Life Itself: Its Origin and Nature

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Simon and Schuster, 1982 - Science - 192 pages
Addresses the ultimate scientific question of the nature of life, using the hypothetical scenario that life originated on earth when a rocket carrying primitive spores was sent to earth by a higher civilization

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Earth Life
In plain English, not in academEnglish verbiage.
- Earth life is just another naturally selected mass format.
- The primal base organisms of Earth life are the genes, i.e. the RNA nucleotides.
- All Earth life formats are progenies of genes evolution.
- Genomes are organisms evolved, and continuously modified, by the genes as their functional templates.
- Genetics is a progeny of culture, which is reaction to circumstances.
- The drive and goal of evolution of ALL mass formats is to enhance their energy constraint, to postpone their reconversion to energy, which goes on at constant rate since the Big Bang.
Dov Henis (comments from 22nd century)
http://universe-life.com/
http://universe-life.com/2011/09/30/earthlife-genesis-from-aromaticityh-bonding/
 

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User Review  - chrisadami - LibraryThing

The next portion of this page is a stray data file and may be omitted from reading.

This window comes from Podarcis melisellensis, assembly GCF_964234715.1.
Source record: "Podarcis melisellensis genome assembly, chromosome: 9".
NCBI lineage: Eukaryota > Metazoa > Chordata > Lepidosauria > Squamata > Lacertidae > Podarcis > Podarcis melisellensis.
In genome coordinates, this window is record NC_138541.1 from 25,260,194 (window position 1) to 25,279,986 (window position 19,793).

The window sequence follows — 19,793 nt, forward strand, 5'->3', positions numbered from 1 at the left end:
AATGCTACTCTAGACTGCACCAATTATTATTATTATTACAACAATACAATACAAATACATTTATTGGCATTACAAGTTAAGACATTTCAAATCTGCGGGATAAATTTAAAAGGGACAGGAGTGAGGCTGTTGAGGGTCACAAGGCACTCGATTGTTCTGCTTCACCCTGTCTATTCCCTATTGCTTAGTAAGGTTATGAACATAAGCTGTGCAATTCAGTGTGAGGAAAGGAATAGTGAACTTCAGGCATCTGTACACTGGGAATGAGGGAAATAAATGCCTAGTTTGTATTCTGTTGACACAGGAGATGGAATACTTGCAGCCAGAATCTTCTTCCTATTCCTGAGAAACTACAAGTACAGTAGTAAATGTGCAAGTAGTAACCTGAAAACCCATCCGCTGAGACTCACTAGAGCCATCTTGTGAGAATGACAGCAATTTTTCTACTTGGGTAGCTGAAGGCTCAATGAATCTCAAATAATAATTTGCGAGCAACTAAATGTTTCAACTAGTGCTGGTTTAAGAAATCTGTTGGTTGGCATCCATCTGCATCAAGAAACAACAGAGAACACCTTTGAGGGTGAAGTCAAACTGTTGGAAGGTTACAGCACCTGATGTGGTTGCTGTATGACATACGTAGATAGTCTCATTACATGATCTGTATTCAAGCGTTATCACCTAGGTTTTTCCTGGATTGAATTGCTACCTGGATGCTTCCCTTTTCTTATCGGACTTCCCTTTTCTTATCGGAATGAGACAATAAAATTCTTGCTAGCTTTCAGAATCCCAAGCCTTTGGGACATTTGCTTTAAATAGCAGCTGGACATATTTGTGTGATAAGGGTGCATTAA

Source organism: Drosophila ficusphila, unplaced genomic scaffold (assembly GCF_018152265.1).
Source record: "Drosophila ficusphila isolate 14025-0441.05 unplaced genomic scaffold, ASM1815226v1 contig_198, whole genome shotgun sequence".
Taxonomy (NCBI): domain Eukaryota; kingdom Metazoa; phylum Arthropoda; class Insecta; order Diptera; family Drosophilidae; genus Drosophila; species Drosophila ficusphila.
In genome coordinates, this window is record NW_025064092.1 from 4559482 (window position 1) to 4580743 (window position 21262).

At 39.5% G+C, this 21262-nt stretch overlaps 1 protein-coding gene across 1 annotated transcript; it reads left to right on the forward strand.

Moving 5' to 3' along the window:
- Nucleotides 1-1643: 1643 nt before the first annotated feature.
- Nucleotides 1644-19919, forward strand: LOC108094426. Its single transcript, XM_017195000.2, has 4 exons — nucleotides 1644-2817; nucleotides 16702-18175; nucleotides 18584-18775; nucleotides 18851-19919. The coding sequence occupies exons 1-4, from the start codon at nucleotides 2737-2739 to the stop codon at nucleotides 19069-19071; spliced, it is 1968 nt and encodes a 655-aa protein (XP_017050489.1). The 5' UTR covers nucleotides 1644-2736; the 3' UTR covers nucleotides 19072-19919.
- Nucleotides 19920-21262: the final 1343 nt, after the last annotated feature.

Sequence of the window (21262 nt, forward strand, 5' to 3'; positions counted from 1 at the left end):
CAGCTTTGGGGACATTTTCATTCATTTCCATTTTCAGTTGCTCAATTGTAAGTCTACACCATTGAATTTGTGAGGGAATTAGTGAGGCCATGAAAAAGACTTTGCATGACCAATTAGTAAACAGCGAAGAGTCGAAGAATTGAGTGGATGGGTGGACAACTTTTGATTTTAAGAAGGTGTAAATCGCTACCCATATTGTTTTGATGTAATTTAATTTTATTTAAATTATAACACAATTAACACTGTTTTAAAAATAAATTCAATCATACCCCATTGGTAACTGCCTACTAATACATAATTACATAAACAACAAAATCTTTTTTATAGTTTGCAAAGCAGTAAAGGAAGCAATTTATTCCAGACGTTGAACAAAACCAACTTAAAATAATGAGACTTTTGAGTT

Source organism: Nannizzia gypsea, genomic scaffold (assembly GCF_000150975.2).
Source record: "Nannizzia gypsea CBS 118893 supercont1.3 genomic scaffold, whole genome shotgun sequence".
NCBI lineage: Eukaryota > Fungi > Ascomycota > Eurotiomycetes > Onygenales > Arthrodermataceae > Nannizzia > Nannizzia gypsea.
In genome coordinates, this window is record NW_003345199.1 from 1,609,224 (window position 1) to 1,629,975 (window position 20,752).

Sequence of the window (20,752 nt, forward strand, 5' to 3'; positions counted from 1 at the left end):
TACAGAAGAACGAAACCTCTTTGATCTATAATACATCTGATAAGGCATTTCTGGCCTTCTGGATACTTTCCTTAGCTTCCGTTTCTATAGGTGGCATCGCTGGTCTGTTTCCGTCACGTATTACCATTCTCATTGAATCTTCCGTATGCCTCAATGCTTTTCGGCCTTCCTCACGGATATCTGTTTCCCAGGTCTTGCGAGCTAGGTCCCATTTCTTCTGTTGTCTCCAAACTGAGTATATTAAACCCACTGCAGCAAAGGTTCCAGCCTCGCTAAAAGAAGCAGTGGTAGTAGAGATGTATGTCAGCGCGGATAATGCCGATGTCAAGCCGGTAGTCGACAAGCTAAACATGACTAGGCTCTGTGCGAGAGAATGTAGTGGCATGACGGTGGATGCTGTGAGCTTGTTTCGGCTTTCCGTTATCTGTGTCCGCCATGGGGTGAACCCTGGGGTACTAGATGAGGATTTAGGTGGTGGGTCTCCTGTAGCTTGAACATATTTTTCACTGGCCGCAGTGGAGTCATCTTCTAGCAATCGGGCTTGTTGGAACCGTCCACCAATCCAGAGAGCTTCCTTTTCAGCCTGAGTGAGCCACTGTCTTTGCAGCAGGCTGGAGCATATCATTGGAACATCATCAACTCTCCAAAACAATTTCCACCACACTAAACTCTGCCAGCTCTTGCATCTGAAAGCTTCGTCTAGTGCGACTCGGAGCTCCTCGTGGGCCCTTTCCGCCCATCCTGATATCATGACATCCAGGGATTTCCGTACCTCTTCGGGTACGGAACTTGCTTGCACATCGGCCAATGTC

A quirky little book by one of Science's giants. It is very likely wrong, yet entertaining. Read full review

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About the author (1982)

Born in Northampton, England, Francis Crick received a B.S. from University College in London and a Ph.D. from Cambridge University in 1955. Crick began his career as a physicist, but in 1949 he began research in molecular biology at Cambridge. In 1951 he and the American biologist James Watson began working intensively to learn the structure of the DNA molecule. Using research findings that the British scientists Maurice Wilkins and Rosalind Franklin had reached on the structure of nucleic acids, including DNA, they succeeded in building a model of the molecule in 1953. The Watson-Crick model for DNA was hailed by biologists worldwide. Crick, Watson, and Wilkins were awarded the 1962 Nobel Prize in physiology and medicine in recognition of their great achievement. The same year, Crick became director of Cambridge's Molecular Biology Laboratory, where he went on to do further work on the genetic code. In 1977 he became a research professor at the Salk Institute in San Diego.

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